Letter from Linda Kelly, Sherry Bane, and Mickie Mattson to President Dwight D. Eisenhower Regarding Elvis Presley
Until the abolition of conscription in the 1970s, all American men were required to register for the draft. Celebrities were drafted alongside ordinary citizens, and the rock-and-roll idol Elvis Presley was no exception. Presley was inducted into the Army in 1958. He took the required haircut in stride, coining the phrase, “Hair today, gone tomorrow.” This letter to President Dwight D. Eisenhower, signed by three girls from Noxon, Montana, identifying themselves as “Elvis Presley Lovers,” asks that the president not cut off Elvis’s sideburns. “If you do we will just about die!” Elvis Aaron Presley (1935-77) was born in a two-room house in Tupelo, Mississippi. His early musical influences included gospel, which he sang from an early age at the Pentecostal churches he and his family attended, country, and blues. After graduating from high school, he worked for a while as a truck driver. He began his recording career with Sun Records in Memphis, Tennessee, in 1954. By 1956 he was an international sensation, known for his distinctive brand of music that combined a variety of styles and that blurred the lines between white and black America.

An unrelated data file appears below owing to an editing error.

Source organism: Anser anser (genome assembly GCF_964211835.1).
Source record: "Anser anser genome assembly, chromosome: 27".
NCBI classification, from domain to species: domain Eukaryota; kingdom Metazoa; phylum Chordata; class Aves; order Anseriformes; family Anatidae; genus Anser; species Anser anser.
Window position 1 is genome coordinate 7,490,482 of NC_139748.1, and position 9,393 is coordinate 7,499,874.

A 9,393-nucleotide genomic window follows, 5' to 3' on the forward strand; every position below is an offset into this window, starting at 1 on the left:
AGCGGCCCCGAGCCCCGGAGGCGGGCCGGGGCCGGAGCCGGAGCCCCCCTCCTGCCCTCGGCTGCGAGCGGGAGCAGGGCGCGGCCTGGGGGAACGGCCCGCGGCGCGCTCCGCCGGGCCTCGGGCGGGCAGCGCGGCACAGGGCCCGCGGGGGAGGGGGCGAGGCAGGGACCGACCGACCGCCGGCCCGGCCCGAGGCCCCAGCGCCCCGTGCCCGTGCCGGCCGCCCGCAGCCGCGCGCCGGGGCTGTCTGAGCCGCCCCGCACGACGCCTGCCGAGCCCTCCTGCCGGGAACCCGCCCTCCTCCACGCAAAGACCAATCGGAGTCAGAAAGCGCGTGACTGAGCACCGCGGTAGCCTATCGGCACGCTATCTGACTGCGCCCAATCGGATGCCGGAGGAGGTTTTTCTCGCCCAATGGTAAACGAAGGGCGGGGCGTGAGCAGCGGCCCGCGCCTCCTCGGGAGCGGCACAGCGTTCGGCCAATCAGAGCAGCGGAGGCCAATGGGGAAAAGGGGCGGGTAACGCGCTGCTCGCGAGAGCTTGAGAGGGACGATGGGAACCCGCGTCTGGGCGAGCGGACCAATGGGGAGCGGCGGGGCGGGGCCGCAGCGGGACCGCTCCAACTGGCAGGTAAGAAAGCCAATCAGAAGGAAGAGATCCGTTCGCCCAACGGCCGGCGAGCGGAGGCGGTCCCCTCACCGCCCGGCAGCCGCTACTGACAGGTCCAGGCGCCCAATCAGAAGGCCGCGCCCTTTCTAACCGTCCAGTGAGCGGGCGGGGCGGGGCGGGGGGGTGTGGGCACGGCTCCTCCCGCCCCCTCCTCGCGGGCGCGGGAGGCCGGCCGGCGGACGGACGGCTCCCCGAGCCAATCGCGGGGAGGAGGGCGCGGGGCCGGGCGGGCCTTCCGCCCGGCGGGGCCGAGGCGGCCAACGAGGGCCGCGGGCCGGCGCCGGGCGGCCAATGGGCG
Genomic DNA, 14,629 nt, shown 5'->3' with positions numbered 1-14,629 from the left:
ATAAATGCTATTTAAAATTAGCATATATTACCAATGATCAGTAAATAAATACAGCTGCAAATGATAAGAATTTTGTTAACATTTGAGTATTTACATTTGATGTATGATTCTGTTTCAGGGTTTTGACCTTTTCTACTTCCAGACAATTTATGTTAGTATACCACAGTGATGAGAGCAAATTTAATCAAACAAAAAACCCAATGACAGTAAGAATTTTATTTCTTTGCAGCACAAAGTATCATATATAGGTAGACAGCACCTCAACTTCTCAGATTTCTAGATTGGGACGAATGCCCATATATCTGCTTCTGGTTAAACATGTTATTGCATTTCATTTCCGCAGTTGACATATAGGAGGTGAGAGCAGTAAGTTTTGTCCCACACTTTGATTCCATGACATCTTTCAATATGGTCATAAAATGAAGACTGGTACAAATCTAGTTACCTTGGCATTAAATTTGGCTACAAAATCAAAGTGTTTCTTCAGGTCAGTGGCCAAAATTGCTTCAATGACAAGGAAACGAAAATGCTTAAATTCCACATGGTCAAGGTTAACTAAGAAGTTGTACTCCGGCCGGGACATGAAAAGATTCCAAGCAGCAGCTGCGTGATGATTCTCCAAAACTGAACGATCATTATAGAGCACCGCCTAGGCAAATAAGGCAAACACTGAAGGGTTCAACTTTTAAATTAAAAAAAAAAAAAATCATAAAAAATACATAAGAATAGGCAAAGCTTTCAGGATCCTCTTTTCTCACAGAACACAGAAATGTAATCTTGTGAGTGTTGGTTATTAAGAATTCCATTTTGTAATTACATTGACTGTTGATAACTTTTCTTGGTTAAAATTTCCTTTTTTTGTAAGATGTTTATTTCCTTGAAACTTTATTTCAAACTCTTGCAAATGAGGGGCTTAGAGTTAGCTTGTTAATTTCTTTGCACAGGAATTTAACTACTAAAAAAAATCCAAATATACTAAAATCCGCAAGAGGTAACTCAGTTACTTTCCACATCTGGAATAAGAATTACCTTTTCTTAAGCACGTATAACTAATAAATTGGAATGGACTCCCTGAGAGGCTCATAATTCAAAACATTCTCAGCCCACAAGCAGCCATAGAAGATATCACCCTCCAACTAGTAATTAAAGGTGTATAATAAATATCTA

Type of Item
1 manuscript (1 page)
Last updated: September 22, 2014